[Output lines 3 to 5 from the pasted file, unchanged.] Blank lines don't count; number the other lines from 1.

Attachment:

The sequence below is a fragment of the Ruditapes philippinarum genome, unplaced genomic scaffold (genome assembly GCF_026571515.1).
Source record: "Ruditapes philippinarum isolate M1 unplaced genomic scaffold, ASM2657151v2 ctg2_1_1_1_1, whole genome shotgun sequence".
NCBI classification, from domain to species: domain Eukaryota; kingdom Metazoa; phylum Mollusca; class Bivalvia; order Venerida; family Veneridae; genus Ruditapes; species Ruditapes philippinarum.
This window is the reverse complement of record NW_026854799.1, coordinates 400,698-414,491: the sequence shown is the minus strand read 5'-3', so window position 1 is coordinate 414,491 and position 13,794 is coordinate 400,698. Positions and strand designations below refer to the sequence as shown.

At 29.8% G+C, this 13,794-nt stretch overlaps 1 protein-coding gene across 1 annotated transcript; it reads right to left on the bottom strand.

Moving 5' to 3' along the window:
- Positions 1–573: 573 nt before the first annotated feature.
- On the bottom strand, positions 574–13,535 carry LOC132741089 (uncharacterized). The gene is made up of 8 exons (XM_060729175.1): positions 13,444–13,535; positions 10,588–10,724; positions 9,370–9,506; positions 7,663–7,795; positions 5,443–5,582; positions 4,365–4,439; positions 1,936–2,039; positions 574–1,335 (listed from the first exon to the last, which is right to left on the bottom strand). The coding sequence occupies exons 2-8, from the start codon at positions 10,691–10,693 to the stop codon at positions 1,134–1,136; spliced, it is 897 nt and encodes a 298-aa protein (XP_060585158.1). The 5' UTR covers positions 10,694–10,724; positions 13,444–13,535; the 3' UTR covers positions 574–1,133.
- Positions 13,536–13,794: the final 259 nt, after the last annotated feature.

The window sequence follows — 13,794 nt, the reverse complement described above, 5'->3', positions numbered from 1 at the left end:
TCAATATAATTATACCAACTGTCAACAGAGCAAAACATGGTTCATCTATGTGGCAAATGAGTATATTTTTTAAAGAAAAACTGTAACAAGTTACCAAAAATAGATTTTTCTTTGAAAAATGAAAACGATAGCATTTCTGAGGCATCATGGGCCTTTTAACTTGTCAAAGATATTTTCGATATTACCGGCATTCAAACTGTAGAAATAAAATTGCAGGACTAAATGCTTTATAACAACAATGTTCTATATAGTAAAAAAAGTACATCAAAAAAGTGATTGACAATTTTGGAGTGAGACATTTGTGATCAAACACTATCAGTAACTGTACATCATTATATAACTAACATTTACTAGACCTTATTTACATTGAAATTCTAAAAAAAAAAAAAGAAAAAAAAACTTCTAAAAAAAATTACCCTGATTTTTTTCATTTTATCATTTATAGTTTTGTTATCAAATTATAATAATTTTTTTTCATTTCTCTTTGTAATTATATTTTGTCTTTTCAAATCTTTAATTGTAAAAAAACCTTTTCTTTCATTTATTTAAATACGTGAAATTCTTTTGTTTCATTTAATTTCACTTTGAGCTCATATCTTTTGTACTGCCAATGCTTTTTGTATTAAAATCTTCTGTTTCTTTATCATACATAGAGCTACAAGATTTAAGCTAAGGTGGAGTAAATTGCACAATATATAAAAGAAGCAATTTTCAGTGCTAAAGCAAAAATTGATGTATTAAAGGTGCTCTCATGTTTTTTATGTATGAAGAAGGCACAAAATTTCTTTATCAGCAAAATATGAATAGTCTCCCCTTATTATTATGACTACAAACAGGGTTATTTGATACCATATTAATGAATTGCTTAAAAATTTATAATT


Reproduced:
NCBI classification, from domain to species: domain Eukaryota; kingdom Metazoa; phylum Mollusca; class Bivalvia; order Venerida; family Veneridae; genus Ruditapes; species Ruditapes philippinarum.
This window is the reverse complement of record NW_026854799.1, coordinates 400,698-414,491: the sequence shown is the minus strand read 5'-3', so window position 1 is coordinate 414,491 and position 13,794 is coordinate 400,698. Positions and strand designations below refer to the sequence as shown.

At 29.8% G+C, this 13,794-nt stretch overlaps 1 protein-coding gene across 1 annotated transcript; it reads right to left on the bottom strand.